If you want to be able to access the documentation from within vim, you’ll also need to generate helptags. This is technically true of anything you install for use with Pathogen. I personally have configured this to be done every time I start vim by adding the following to my vimrc. Some people choose not to, in deference of startup time. The important thing is that it’s run at least once each time you update a bundle.
One of the best and immediate uses of Fugitive is
:Gstatus, which will bring up something resembling the output of
git status, except that it’s interactive. You can highlight a filename and hit dash to toggle whether or not the modifications are staged for commit. You can also hit D to bring up a (Fugitive-enhanced!) vimdiff of the file, which will allow you to stage portions of the file. Once you’re done, you can hit C to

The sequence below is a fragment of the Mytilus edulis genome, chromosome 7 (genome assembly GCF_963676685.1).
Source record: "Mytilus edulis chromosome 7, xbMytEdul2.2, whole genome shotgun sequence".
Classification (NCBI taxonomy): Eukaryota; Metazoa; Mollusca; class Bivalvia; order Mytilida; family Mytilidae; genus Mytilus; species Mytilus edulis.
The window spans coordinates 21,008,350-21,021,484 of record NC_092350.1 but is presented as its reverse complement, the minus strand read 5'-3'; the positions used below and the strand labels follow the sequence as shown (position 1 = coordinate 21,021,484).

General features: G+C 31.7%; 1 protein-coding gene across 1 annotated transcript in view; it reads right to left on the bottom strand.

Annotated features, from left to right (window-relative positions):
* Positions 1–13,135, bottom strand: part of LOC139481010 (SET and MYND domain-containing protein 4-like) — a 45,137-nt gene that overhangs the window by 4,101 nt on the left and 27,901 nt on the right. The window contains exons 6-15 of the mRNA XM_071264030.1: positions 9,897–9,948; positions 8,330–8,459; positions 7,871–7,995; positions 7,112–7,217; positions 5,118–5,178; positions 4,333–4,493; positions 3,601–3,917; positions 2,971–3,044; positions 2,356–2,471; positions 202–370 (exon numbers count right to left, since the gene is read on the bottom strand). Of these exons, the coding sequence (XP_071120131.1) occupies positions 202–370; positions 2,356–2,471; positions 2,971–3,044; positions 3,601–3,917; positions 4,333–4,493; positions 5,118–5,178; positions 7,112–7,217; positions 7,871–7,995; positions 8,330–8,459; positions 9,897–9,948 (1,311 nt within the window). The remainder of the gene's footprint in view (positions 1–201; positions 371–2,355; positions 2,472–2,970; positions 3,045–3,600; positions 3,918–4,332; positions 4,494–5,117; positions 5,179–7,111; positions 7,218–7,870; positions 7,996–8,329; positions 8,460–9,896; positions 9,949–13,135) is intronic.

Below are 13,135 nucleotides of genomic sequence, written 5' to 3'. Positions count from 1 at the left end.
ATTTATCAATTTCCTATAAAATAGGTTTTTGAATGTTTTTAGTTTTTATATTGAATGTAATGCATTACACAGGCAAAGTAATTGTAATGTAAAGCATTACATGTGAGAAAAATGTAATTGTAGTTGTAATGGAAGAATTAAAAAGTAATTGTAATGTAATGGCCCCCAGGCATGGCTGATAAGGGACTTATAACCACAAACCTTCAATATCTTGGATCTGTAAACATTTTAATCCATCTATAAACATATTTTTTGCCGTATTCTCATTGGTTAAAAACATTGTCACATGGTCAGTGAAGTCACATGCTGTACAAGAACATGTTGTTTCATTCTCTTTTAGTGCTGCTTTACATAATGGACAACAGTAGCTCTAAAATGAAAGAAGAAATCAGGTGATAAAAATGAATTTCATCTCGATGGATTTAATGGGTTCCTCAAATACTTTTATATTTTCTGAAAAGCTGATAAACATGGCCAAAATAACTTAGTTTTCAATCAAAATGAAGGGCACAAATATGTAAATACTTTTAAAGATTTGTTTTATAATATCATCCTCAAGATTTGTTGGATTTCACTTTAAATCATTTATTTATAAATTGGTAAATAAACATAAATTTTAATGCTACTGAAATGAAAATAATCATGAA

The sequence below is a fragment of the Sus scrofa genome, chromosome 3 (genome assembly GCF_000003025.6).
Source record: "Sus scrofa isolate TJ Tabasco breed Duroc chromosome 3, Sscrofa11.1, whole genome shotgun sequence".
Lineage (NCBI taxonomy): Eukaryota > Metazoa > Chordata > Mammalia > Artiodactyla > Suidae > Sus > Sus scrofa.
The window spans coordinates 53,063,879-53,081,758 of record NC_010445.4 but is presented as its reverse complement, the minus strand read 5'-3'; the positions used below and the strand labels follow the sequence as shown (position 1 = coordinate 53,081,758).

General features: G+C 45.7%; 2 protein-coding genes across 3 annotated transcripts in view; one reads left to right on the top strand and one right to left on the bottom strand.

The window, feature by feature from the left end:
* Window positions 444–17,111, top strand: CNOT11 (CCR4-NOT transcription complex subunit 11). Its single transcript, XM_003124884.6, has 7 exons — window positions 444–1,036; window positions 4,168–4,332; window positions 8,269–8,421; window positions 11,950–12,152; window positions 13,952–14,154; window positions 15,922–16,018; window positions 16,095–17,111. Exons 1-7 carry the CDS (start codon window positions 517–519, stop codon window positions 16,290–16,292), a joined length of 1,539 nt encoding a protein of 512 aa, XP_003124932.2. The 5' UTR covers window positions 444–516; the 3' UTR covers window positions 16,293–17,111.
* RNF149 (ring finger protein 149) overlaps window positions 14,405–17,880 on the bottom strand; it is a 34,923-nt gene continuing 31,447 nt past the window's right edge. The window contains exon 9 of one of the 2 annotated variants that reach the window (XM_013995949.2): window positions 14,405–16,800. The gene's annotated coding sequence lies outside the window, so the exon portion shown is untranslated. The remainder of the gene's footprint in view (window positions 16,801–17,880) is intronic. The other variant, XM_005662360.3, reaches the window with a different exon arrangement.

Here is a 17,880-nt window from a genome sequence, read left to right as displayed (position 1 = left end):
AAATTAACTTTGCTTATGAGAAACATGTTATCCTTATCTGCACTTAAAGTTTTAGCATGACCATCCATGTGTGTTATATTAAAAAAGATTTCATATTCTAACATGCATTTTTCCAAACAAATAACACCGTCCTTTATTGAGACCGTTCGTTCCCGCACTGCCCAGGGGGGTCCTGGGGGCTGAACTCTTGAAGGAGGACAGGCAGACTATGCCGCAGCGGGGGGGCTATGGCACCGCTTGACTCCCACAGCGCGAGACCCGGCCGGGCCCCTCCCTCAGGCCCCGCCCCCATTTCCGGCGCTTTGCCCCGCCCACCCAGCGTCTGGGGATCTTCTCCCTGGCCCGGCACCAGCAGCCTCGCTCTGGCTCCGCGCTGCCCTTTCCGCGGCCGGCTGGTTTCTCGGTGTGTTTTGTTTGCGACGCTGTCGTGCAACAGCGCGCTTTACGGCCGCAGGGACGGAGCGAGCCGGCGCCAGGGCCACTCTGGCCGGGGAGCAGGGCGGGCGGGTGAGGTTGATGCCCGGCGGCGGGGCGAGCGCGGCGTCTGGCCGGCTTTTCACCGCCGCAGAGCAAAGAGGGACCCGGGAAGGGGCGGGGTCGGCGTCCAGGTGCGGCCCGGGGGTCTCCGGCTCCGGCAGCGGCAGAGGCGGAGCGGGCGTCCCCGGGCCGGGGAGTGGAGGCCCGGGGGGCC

:Gcommit. There’s no
:Gpush, but you can do
:Git push or
:Git svn dcommit as appropriate.
One feature I find myself using semi-regularly is
:Gblame, which will split the window vertically and show a list of which commits (and committers) were responsible for each line. This is sometimes helpful for quickly ascertaining who you should go bug about something, or just knowing if this particular line has changed recently.
I recommend that you check out its docs for the other commands you can use with it.
I know I went over the topics fairly quickly, but hopefully you were generally familiar with the subject matter enough to get the important details here. If not, some googling will probably set you straight. I intend to write some more about some of my other plugins I use in the future.